The Heritage Trust meanwhile has a vision to make Rangoon "one of Asia's most liveable and regionally competitive cities by 2030", attractive to investors, residents and businesses. They also see it as a potential test bed for the best in 21st century urban planning, given that nature has provided the frame for something quite distinctive, even spectacular. In the globalised and highly competitive world, cities should look the part, and there is much potential here for "iconic" urban design. On the confluence of six major waterways, Rangoon has a total river frontage of 71 miles, of which 15 miles is within the historic city. It also has 39 miles of lake frontage, a blank canvass for bright ideas.


Pictures courtesy of the Simpson & Brown Architects

Much of the Heritage Trust's work contains an implicit threat: Get a grip now, and produce a workable holistic plan, or face death by a thousand ugly and boring developments.

"If Yangon does not protect its current assets, the city's leaders and residents will regret it" reads the strategy document: "Many other Asian cities have gone through a similar period of unplanned growth to become bigger, more modern and prosperous cities. Such progression leads to a bigger economy but with many negative consequences, from extreme traffic congestion and noise and air pollution to the loss of established communities and social cohesion.  Bangkok, Manila, Jakarta are prime examples and even Singapore, so well- planned, regrets the destruction of its built heritage. Yangon must learn from the mistakes of its neighbours and prioritise the conservation of its unique heritage."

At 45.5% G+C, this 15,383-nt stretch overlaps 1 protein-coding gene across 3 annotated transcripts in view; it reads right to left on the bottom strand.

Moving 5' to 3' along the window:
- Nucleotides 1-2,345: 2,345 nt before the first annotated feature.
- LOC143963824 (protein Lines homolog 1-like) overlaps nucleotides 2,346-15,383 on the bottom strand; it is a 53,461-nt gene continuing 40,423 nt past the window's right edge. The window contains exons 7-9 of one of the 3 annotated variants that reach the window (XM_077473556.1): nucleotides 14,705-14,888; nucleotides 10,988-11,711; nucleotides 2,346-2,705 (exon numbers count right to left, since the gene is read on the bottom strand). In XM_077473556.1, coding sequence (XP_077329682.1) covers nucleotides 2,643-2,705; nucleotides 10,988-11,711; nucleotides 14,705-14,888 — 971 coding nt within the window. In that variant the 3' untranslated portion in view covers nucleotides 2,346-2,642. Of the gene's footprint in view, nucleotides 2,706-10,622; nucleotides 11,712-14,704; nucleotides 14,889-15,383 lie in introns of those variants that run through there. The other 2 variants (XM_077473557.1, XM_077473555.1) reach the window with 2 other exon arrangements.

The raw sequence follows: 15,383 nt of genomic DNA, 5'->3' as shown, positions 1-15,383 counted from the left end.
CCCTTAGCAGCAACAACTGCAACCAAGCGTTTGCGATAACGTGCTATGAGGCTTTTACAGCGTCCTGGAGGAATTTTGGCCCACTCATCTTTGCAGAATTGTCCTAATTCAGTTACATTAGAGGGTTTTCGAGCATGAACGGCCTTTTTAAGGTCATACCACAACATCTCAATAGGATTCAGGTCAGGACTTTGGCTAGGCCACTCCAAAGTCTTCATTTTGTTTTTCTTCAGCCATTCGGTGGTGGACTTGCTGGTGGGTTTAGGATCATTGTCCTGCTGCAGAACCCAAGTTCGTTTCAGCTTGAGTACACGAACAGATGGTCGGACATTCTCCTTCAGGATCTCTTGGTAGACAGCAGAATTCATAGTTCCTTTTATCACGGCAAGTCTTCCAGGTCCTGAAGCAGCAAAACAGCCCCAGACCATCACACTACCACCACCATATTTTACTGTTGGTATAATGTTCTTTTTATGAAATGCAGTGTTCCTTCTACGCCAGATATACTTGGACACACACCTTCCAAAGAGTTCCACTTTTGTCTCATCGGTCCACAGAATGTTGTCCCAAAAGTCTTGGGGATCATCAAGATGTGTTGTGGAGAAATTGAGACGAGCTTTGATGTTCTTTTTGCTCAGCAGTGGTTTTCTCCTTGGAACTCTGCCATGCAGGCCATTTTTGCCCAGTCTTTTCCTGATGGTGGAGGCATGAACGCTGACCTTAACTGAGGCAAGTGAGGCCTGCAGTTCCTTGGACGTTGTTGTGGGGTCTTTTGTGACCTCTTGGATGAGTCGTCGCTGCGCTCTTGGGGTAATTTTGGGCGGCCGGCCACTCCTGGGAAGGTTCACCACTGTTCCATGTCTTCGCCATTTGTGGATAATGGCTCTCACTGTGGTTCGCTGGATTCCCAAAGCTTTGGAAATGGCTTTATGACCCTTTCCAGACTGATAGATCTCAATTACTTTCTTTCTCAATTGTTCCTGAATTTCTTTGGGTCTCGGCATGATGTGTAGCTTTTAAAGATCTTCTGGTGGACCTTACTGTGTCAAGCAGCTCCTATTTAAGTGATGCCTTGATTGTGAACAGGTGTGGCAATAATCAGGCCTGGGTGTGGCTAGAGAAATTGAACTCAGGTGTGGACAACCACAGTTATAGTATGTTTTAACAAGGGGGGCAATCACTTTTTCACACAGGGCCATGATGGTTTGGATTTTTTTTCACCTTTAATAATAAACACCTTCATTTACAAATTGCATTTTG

As many of our guests are aware, Pandaw's roots are deeply intertwined, via the Irawaddy Flotilla Company with Rangoon's colonial heritage, a colonial legacy which we seek to explore and understand, warts and all.

Whatever one ultimately feels about the impact of British imperialism on Burma and elsewhere, we see no reason why anyone would wish to see the physical legacy of the past crumbling away through inertia and inaction. We heartily endorse the aims of the Yangon Heritage Trust and hope that Pandaw passengers who come to know and love Rangoon via our expeditions will spread the word about its vision, and help attract the kind of international attention that will make that vision of a city ready to compete in the 21st Century more likely to become reality.